Most of us would like to believe in the concept of the ideal family. A unit of people that are nurturing of their children and provide a stable environment of love, growth and structure from which children learn, form and are able to become healthy adults both mentally and physically. The concept of this type of family is summarized best by "A family in which equal regard prevails between the members is such an ideal" (Browning et al. 73).
The notion of the ideal family is formed by our own belief systems, traditions and is influenced by mass media. Belief systems and traditions are based in culture and experience, along with what we have learned in our lives. People may have strong cultural influences on what the ideal family is, or have experience of growing up in such a family. In the past families were portrayed in mass media as loving, easy-going, non-argumentative units in which parents and children would solve every problem to the best outcome.
Programs such as "Leave it to Beaver" and "The Brady Bunch" have portrayed this ideal for the current generation of parents. Media evolves with the developing trends and in the current generation children are exposed to more variants of family types through television, however, advertising media still tends toward reinforcing the “ideal family” concept. Reality can be very different from this concept. Few people can attain their ideals, and the way we live out our ideals depends on the actual circumstances of our lives (Browning et al. 73).
One parent’s belief system may not be the same as the others and the balance of influence within the family would depend on a number of factors, such as power ratios, time spent with the children and the strength of influence of extended family on one or both sides. The mental and physical well-being of family members can influence family types and their attainment of the ideal. Children from some families experience harm from their immediate and external family unit and are unable to grow into adulthood without carrying the issues from their childhood.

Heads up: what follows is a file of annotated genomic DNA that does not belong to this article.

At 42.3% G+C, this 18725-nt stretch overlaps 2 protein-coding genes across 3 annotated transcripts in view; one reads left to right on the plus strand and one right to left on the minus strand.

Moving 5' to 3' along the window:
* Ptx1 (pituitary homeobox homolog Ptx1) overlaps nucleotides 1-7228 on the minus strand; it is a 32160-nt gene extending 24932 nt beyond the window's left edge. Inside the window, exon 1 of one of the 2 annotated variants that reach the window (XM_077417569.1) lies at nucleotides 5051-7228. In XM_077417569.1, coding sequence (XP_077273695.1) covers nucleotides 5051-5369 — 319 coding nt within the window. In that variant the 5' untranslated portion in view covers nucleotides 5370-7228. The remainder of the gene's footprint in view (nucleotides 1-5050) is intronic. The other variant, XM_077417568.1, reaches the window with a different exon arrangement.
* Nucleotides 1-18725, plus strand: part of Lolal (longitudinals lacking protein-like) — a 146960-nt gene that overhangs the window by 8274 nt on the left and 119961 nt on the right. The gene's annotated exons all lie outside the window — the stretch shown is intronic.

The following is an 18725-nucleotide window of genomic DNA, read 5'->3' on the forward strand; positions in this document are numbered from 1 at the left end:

The harm takes place when parents experience various pressures that affect their ability to provide the ideal family for their children. The causes of such pressures, also known as stressors, could be an issue in their adulthood, such as financial pressures or an issue from their childhood, such as sexual or physical abuse. Such stressors lead to a state that is known as stress. The affect of stress can cause negative psychological and physiological changes in people.
The negative psychological or emotional changes can lead to thoughts of suicide, difficulties in maintaining healthy relationships both inside and outside the family and an unhealthy level of fear and negativity. Physiological changes are thought to affect the immune system, blood pressure and levels of chemicals in the brain, leading to depression and fatigue. The unintentional transference of parent’s stressors can cause long-lasting negative effects for children that they then carry on the cycle of stress as a child, causing illness as a child carrying over to adulthood.
Unless this cycle is stopped, the consequences can create unhealthy human beings from one generation to the next. However, the purpose of making this statement is not to find blame or accuse parents of neglecting their children’s psychological and emotional state, it looks at the problem and its long-term effects. The problem lies mainly in the situation when the parent’s emotional state is more powerful than their ability to consider their children’s. The book “Family Stressors” relates examples of the theory of cyclical harm from parent to child.
This is the story of a mother (Loretta) whose psychological health directly affects her children’s. Loretta had been traumatized in her childhood by sexual abuse by a grandfather and uncle, and in her teenage years by being raped by a fellow student. The rape resulted in a pregnancy, which Loretta later miscarried due to self-intervention. Loretta kept both the rape and miscarried pregnancy from her parents as her father (a police officer) had recently been accused of showing porn movies at his workplace, which resulted in him being fired.